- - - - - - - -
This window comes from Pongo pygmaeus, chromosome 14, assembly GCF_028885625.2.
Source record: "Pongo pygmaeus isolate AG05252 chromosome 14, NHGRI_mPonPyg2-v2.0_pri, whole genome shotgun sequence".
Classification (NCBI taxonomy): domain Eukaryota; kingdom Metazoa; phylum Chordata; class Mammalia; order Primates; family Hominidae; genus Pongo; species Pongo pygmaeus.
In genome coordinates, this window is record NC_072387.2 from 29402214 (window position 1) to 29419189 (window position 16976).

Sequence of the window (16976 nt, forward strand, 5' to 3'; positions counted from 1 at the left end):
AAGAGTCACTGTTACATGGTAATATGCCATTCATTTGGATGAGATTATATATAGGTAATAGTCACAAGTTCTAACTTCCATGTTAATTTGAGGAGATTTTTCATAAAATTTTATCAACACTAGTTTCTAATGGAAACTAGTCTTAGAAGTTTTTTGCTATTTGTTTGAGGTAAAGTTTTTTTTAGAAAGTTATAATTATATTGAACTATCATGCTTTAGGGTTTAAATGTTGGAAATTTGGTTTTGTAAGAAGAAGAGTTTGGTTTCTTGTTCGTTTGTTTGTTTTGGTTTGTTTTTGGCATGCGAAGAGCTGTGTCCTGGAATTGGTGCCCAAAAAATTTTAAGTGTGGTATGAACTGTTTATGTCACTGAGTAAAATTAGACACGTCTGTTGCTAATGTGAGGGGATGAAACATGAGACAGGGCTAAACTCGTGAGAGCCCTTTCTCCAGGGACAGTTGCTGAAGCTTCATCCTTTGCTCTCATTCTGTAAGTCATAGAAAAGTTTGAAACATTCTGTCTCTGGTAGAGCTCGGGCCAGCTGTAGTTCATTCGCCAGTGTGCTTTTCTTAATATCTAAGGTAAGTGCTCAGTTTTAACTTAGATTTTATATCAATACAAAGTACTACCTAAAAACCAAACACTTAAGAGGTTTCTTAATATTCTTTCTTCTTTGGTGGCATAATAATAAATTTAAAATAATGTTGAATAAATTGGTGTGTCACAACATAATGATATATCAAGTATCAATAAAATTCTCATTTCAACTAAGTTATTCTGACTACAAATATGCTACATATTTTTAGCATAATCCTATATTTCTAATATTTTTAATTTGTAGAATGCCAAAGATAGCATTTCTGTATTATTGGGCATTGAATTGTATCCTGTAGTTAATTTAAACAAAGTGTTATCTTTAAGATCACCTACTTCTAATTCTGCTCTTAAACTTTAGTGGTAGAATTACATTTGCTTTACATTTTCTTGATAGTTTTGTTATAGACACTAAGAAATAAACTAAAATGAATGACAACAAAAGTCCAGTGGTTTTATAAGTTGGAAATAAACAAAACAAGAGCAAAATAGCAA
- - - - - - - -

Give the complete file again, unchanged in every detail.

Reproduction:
This window comes from Pongo pygmaeus, chromosome 14, assembly GCF_028885625.2.
Source record: "Pongo pygmaeus isolate AG05252 chromosome 14, NHGRI_mPonPyg2-v2.0_pri, whole genome shotgun sequence".
Classification (NCBI taxonomy): domain Eukaryota; kingdom Metazoa; phylum Chordata; class Mammalia; order Primates; family Hominidae; genus Pongo; species Pongo pygmaeus.
In genome coordinates, this window is record NC_072387.2 from 29402214 (window position 1) to 29419189 (window position 16976).

Sequence of the window (16976 nt, forward strand, 5' to 3'; positions counted from 1 at the left end):
AAGAGTCACTGTTACATGGTAATATGCCATTCATTTGGATGAGATTATATATAGGTAATAGTCACAAGTTCTAACTTCCATGTTAATTTGAGGAGATTTTTCATAAAATTTTATCAACACTAGTTTCTAATGGAAACTAGTCTTAGAAGTTTTTTGCTATTTGTTTGAGGTAAAGTTTTTTTTAGAAAGTTATAATTATATTGAACTATCATGCTTTAGGGTTTAAATGTTGGAAATTTGGTTTTGTAAGAAGAAGAGTTTGGTTTCTTGTTCGTTTGTTTGTTTTGGTTTGTTTTTGGCATGCGAAGAGCTGTGTCCTGGAATTGGTGCCCAAAAAATTTTAAGTGTGGTATGAACTGTTTATGTCACTGAGTAAAATTAGACACGTCTGTTGCTAATGTGAGGGGATGAAACATGAGACAGGGCTAAACTCGTGAGAGCCCTTTCTCCAGGGACAGTTGCTGAAGCTTCATCCTTTGCTCTCATTCTGTAAGTCATAGAAAAGTTTGAAACATTCTGTCTCTGGTAGAGCTCGGGCCAGCTGTAGTTCATTCGCCAGTGTGCTTTTCTTAATATCTAAGGTAAGTGCTCAGTTTTAACTTAGATTTTATATCAATACAAAGTACTACCTAAAAACCAAACACTTAAGAGGTTTCTTAATATTCTTTCTTCTTTGGTGGCATAATAATAAATTTAAAATAATGTTGAATAAATTGGTGTGTCACAACATAATGATATATCAAGTATCAATAAAATTCTCATTTCAACTAAGTTATTCTGACTACAAATATGCTACATATTTTTAGCATAATCCTATATTTCTAATATTTTTAATTTGTAGAATGCCAAAGATAGCATTTCTGTATTATTGGGCATTGAATTGTATCCTGTAGTTAATTTAAACAAAGTGTTATCTTTAAGATCACCTACTTCTAATTCTGCTCTTAAACTTTAGTGGTAGAATTACATTTGCTTTACATTTTCTTGATAGTTTTGTTATAGACACTAAGAAATAAACTAAAATGAATGACAACAAAAGTCCAGTGGTTTTATAAGTTGGAAATAAACAAAACAAGAGCAAAATAGCAA